A long-planned water resiliency project in South County now hangs in the balance after the city of Arroyo Grande made a formal demand to Pismo Beach and Grover Beach to amend a shared operating agreement—threatening to otherwise withdraw from the project.
The Arroyo Grande City Council voted unanimously at its April 13 meeting to send the demand letter to its partner cities on Central Coast Blue, a wastewater project that seeks to balance the Santa Maria Valley Groundwater Basin, a shared regional water source.
- File Photo By Aidan McGloin
- HIGH STAKES Water Systems Consulting Engineer Dan Heimel leads a 2019 tour of a water recycling facility. The Central Coast Blue project would inject treated wastewater into the Santa Maria Valley Groundwater Basin.
After working in tandem for years in the project planning process, on March 23, the Arroyo Grande City Council declined to approve a proposed operating agreement between the three cities because it did not include a commitment to having a local hire provision for the project's construction—called a community workforce agreement.
In the weeks following that March meeting, Arroyo Grande Mayor Caren Ray Russom said city representatives held multiple meetings where Grover and Pismo officials did not budge on their position against making amendments to the agreement.
"Suffice it to say, each member of the other two cities ... all took turns making it very, very explicitly clear that there'd be no opening of the management agreement for any reason," Russom told the council on April 13.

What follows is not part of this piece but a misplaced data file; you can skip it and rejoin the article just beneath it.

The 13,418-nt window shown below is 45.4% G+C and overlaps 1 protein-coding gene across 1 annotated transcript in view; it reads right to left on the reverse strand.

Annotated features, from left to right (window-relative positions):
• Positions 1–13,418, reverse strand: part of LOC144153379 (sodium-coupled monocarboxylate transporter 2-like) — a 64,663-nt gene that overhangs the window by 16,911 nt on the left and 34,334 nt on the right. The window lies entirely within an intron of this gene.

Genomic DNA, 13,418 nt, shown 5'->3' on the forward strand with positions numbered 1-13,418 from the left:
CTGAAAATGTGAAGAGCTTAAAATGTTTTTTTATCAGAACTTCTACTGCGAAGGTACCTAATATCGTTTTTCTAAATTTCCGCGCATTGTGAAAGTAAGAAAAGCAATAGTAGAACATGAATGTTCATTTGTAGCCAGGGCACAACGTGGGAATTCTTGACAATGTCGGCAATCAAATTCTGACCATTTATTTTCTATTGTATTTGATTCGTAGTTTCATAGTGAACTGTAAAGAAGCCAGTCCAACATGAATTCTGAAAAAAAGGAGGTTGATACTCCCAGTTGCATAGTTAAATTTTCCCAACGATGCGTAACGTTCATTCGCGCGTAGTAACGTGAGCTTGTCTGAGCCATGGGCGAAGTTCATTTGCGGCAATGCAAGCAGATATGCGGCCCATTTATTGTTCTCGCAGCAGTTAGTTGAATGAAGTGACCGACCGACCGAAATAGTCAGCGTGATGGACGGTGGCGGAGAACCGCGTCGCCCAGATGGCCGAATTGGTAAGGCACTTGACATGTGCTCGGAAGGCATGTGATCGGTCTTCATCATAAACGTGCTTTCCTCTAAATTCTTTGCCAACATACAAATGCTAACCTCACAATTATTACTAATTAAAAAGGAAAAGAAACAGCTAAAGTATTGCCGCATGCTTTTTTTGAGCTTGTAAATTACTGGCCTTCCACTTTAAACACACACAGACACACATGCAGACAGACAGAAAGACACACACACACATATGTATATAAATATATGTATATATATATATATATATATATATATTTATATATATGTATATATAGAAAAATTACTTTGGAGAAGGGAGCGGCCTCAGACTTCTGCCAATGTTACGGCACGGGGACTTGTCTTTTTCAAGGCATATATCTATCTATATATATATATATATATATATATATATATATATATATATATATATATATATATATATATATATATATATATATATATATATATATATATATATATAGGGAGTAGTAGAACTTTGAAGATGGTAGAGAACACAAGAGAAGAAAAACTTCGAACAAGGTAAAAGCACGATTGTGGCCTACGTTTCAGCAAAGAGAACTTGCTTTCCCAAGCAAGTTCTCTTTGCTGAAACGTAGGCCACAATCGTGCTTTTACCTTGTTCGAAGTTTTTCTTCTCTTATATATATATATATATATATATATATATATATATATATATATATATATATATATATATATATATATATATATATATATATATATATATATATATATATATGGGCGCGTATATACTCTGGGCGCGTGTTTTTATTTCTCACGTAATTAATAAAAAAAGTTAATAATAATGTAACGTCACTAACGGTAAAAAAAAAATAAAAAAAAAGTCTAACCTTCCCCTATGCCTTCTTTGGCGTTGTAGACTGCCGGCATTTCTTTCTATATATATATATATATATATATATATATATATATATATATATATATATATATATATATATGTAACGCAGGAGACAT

The controversy over the community workforce agreement raised bigger structural concerns about the operating agreement, in particular about governance, Russom said. Because Pismo Beach is the lead agency on the project, it can unilaterally dictate important aspects about the course of the project, despite partner city objections, council members said.
"It's only when we have disagreement that those weaknesses get revealed," Russom said.
In its letter to Pismo and Grover, Arroyo Grande demanded that the agreement get revised so that project governance includes "equal decision making" by the three cities. It also demands that a project management committee is formed and is subject to public meetings and the Brown Act.
Arroyo Grande set a May 31 deadline for Pismo and Grover to respond. If the letter is ignored or rejected, Arroyo Grande will withdraw from the Central Coast Blue project, effective June 1.
According to Pismo and Grover, Arroyo Grande's demands are belated and poorly timed. Pismo is in the process of applying for an $8 million federal grant to help pay for the project. City officials say a finalized agreement is important to keep the application competitive.
Ben Fine, public works director for Pismo, spoke during public comment and asked why Arroyo Grande, whose staff was involved in the development of the agreement, hadn't raised its concerns sooner.
"That's a source of the frustration," Fine said. "We've been working on this agreement for a year. And here we are a year later, and there's all these questions and concerns, and we have a grant application that's due in a week and we're looking for something in the order of $8 million to help fund this project, which would reduce everybody's cost. Why wasn't this brought up sooner?"
When New Times asked for comment about Arroyo Grande's requests, Grover City Manager Matt Bronson said his city is "reviewing our options." Pismo City Manager Jim Lewis did not respond by press time.
"Ultimately, the project is better as a regional partnership," Bronson said, but added: "Creating a resilient water supply is the primary objective of this project, which is even more important with another drought upon us." Δ